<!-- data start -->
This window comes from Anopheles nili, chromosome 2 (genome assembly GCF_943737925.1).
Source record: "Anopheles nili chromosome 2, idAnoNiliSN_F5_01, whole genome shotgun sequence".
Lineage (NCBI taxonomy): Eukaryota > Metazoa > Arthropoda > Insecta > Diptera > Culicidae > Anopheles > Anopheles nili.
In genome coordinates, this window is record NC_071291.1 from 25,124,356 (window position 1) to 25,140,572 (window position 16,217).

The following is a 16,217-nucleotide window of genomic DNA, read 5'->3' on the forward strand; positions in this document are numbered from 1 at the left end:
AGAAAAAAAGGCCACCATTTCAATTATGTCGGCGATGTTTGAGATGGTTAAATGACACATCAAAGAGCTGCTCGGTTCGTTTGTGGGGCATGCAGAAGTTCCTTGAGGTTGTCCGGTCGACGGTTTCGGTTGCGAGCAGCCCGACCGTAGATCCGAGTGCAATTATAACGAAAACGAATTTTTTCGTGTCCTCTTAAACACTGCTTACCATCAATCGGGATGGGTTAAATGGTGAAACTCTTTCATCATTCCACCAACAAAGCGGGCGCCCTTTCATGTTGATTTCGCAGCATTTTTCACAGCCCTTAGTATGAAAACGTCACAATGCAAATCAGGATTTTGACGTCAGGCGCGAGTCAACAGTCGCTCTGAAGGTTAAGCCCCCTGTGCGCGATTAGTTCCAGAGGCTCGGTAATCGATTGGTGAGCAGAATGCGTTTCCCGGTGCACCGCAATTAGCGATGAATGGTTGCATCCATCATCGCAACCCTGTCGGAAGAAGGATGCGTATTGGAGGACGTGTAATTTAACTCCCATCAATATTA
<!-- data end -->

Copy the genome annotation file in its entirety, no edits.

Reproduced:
This window comes from Anopheles nili, chromosome 2 (genome assembly GCF_943737925.1).
Source record: "Anopheles nili chromosome 2, idAnoNiliSN_F5_01, whole genome shotgun sequence".
Lineage (NCBI taxonomy): Eukaryota > Metazoa > Arthropoda > Insecta > Diptera > Culicidae > Anopheles > Anopheles nili.
In genome coordinates, this window is record NC_071291.1 from 25,124,356 (window position 1) to 25,140,572 (window position 16,217).

The following is a 16,217-nucleotide window of genomic DNA, read 5'->3' on the forward strand; positions in this document are numbered from 1 at the left end:
AGAAAAAAAGGCCACCATTTCAATTATGTCGGCGATGTTTGAGATGGTTAAATGACACATCAAAGAGCTGCTCGGTTCGTTTGTGGGGCATGCAGAAGTTCCTTGAGGTTGTCCGGTCGACGGTTTCGGTTGCGAGCAGCCCGACCGTAGATCCGAGTGCAATTATAACGAAAACGAATTTTTTCGTGTCCTCTTAAACACTGCTTACCATCAATCGGGATGGGTTAAATGGTGAAACTCTTTCATCATTCCACCAACAAAGCGGGCGCCCTTTCATGTTGATTTCGCAGCATTTTTCACAGCCCTTAGTATGAAAACGTCACAATGCAAATCAGGATTTTGACGTCAGGCGCGAGTCAACAGTCGCTCTGAAGGTTAAGCCCCCTGTGCGCGATTAGTTCCAGAGGCTCGGTAATCGATTGGTGAGCAGAATGCGTTTCCCGGTGCACCGCAATTAGCGATGAATGGTTGCATCCATCATCGCAACCCTGTCGGAAGAAGGATGCGTATTGGAGGACGTGTAATTTAACTCCCATCAATATTA